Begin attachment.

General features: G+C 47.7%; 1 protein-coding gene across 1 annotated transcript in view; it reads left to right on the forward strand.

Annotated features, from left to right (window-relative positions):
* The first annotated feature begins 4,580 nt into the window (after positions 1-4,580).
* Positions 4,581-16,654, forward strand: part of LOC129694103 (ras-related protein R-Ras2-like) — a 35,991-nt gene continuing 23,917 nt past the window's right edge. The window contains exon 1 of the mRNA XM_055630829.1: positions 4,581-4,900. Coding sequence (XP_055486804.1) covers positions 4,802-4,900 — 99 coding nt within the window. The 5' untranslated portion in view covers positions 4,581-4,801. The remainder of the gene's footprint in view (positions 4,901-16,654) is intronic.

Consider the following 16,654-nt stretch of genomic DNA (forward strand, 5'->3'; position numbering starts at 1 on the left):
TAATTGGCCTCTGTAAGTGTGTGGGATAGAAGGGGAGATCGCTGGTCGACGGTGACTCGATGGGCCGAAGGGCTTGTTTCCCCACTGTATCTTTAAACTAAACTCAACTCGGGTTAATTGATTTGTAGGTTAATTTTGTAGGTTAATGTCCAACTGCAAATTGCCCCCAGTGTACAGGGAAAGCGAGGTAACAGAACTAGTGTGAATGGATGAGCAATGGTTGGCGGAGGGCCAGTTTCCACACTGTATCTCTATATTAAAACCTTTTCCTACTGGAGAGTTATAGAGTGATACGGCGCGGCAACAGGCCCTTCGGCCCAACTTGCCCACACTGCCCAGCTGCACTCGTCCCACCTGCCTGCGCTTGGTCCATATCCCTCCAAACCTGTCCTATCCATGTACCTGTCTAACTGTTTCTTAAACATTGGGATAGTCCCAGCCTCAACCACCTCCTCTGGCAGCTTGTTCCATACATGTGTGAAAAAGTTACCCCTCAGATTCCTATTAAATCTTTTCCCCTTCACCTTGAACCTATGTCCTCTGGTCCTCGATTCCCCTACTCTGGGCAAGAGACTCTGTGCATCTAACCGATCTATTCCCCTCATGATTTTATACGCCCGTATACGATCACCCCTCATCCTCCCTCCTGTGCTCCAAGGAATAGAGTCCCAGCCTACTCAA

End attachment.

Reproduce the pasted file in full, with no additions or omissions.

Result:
General features: G+C 47.7%; 1 protein-coding gene across 1 annotated transcript in view; it reads left to right on the forward strand.

Annotated features, from left to right (window-relative positions):
* The first annotated feature begins 4,580 nt into the window (after positions 1-4,580).
* Positions 4,581-16,654, forward strand: part of LOC129694103 (ras-related protein R-Ras2-like) — a 35,991-nt gene continuing 23,917 nt past the window's right edge. The window contains exon 1 of the mRNA XM_055630829.1: positions 4,581-4,900. Coding sequence (XP_055486804.1) covers positions 4,802-4,900 — 99 coding nt within the window. The 5' untranslated portion in view covers positions 4,581-4,801. The remainder of the gene's footprint in view (positions 4,901-16,654) is intronic.

Consider the following 16,654-nt stretch of genomic DNA (forward strand, 5'->3'; position numbering starts at 1 on the left):
TAATTGGCCTCTGTAAGTGTGTGGGATAGAAGGGGAGATCGCTGGTCGACGGTGACTCGATGGGCCGAAGGGCTTGTTTCCCCACTGTATCTTTAAACTAAACTCAACTCGGGTTAATTGATTTGTAGGTTAATTTTGTAGGTTAATGTCCAACTGCAAATTGCCCCCAGTGTACAGGGAAAGCGAGGTAACAGAACTAGTGTGAATGGATGAGCAATGGTTGGCGGAGGGCCAGTTTCCACACTGTATCTCTATATTAAAACCTTTTCCTACTGGAGAGTTATAGAGTGATACGGCGCGGCAACAGGCCCTTCGGCCCAACTTGCCCACACTGCCCAGCTGCACTCGTCCCACCTGCCTGCGCTTGGTCCATATCCCTCCAAACCTGTCCTATCCATGTACCTGTCTAACTGTTTCTTAAACATTGGGATAGTCCCAGCCTCAACCACCTCCTCTGGCAGCTTGTTCCATACATGTGTGAAAAAGTTACCCCTCAGATTCCTATTAAATCTTTTCCCCTTCACCTTGAACCTATGTCCTCTGGTCCTCGATTCCCCTACTCTGGGCAAGAGACTCTGTGCATCTAACCGATCTATTCCCCTCATGATTTTATACGCCCGTATACGATCACCCCTCATCCTCCCTCCTGTGCTCCAAGGAATAGAGTCCCAGCCTACTCAA